Net loss attributable to noncontrolling interests from discontinued operations

 
2,806

 

 
58,698

Net income (loss) attributable to TEGNA Inc.
$
97,151

 
$
42,757

 
$
244,850

 
$
(29,881
)
 
 
 
 
 
 
 
 
Weighted average number of common shares outstanding - basic
216,015

 
215,863

 
216,210

 
215,558

Effect of dilutive securities:
 
 
 
 


 


Restricted stock units
167

 
828

 
116

 
880

Performance share units

 
721

 
72

 
674

Stock options
166

 
683

 
219

 
715

Weighted average number of common shares outstanding - diluted
216,348

 
218,095

 
216,617

 
217,827

 
 
 
 
 
 
 
 
Earnings from continuing operations per share - basic
$
0.43

 
$
0.24

 
$
1.11

 
$
0.67

Earnings (loss) from discontinued operations per share - basic
0.02

 
(0.04
)
 
0.02

 
(0.81
)
Net income (loss) per share - basic
$
0.45

 
$
0.20

 
$
1.13

 
$
(0.14
)
 
 
 
 
 
 
 
 
Earnings from continuing operations per share - diluted
$
0.43

 
$
0.23

 
$
1.11

 
$
0.66

Earnings (loss) from discontinued operations per share - diluted
0.02

 
(0.04
)
 
0.02

 
(0.80
)
Net income (loss) per share - diluted
$
0.45

 
$
0.19

 
$
1.13

 
$
(0.14
)

Our calculation of diluted earnings per share includes the impact of the assumed vesting of outstanding restricted stock units, performance share units, and the exercise of outstanding stock options based on the treasury stock method when dilutive. The diluted earnings per share amounts exclude the effects of approximately 189,000 and 235,000 stock awards for the three and nine months ended September 30, 2018, respectively; and 96,000 and 142,000 for the three and nine months ended September 30, 2017, respectively, as their inclusion would be accretive to earnings per share.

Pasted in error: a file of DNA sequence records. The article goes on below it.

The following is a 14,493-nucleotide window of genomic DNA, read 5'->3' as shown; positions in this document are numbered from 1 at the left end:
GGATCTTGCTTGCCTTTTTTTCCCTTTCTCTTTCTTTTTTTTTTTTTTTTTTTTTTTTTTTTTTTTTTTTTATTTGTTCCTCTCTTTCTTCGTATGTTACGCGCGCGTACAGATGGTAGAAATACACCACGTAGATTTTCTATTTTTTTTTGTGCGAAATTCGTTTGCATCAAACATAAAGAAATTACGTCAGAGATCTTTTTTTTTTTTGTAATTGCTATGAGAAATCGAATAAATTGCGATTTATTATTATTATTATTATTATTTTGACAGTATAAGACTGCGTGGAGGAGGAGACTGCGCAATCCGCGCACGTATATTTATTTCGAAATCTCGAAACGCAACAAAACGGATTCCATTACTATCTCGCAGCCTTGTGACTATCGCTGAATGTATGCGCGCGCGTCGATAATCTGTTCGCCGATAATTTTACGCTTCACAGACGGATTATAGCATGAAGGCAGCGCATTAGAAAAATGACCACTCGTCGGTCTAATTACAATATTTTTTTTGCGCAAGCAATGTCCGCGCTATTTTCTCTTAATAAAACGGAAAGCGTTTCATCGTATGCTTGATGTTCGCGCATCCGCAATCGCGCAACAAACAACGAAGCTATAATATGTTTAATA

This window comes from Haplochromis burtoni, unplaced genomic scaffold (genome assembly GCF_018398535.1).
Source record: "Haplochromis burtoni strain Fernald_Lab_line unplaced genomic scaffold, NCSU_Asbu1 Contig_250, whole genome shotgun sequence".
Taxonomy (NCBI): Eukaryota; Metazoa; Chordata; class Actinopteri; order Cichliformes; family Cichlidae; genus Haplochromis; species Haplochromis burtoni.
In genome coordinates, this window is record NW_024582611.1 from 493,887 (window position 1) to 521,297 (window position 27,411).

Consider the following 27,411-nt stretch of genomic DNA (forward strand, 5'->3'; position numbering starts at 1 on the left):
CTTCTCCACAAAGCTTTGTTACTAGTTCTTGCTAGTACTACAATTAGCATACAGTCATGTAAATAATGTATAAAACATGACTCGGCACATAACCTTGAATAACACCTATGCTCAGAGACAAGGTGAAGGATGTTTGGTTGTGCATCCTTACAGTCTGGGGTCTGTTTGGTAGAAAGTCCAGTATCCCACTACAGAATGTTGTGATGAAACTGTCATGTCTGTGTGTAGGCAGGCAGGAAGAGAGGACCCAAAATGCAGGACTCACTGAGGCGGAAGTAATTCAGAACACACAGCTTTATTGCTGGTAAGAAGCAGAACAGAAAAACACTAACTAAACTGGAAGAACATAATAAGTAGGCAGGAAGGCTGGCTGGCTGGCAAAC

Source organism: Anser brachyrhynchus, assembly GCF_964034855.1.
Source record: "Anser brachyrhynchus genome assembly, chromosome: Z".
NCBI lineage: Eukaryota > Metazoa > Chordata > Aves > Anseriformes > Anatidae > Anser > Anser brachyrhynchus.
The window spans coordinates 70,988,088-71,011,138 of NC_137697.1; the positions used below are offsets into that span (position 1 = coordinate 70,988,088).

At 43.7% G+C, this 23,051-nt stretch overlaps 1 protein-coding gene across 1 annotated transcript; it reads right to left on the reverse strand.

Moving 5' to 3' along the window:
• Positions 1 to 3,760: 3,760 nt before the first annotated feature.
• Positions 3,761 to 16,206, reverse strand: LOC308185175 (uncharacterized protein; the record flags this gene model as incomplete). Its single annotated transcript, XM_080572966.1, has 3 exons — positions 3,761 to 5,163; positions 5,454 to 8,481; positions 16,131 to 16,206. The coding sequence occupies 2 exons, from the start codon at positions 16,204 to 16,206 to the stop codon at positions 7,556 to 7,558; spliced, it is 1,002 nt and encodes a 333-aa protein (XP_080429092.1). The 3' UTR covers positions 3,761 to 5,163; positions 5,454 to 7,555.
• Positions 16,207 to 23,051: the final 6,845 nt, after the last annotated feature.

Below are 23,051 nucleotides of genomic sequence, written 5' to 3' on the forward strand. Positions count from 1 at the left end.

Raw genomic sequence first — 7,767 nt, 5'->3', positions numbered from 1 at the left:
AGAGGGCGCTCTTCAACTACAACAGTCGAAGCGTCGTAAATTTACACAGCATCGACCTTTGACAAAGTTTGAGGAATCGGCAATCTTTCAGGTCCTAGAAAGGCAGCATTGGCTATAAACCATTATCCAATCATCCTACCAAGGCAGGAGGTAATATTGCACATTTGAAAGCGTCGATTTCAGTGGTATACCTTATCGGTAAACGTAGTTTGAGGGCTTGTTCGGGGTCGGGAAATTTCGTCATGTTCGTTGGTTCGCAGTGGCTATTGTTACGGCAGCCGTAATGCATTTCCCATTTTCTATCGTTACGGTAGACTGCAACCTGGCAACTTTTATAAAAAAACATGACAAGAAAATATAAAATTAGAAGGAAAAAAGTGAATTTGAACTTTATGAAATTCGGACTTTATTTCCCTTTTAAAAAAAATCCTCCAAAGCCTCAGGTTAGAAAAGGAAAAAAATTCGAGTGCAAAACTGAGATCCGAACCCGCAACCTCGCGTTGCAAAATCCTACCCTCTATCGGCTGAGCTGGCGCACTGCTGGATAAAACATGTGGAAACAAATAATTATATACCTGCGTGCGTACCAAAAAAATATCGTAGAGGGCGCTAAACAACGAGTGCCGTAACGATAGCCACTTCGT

NOTE 9 – Fair value measurement

We measure and record in the accompanying condensed consolidated financial statements certain assets and liabilities at fair value. U.S. GAAP establishes a hierarchy for those instruments measured at fair value that distinguishes between market data (observable inputs) and our own assumptions (unobservable inputs). The hierarchy consists of three levels:

Level 1 - Quoted market prices in active markets for identical assets or liabilities;

Level 2 - Inputs other than Level 1 inputs that are either directly or indirectly observable; and

Level 3 - Unobservable inputs developed using our own estimates and assumptions, which reflect those that a market participant would use.

Our deferred compensation investments were valued using Level 1 inputs with a fair value of $14.6 million as of December 31, 2017. Our deferred compensation assets were invested in a fixed income mutual fund. During the first quarter of 2018, we liquidated the deferred compensation investment to cover payments made to SERP participants (see Note 6).

Cost method investments in private companies are recorded at cost, less impairments, if any, plus or minus changes resulting from observable price changes in orderly transactions for the identical or a similar investment. The carrying value of these investments was $24.2 million as of September 30, 2018 and $17.4 million as of December 31, 2017. During the nine months ended September 30, 2018 there were no events or changes in circumstance that suggested an impairment or an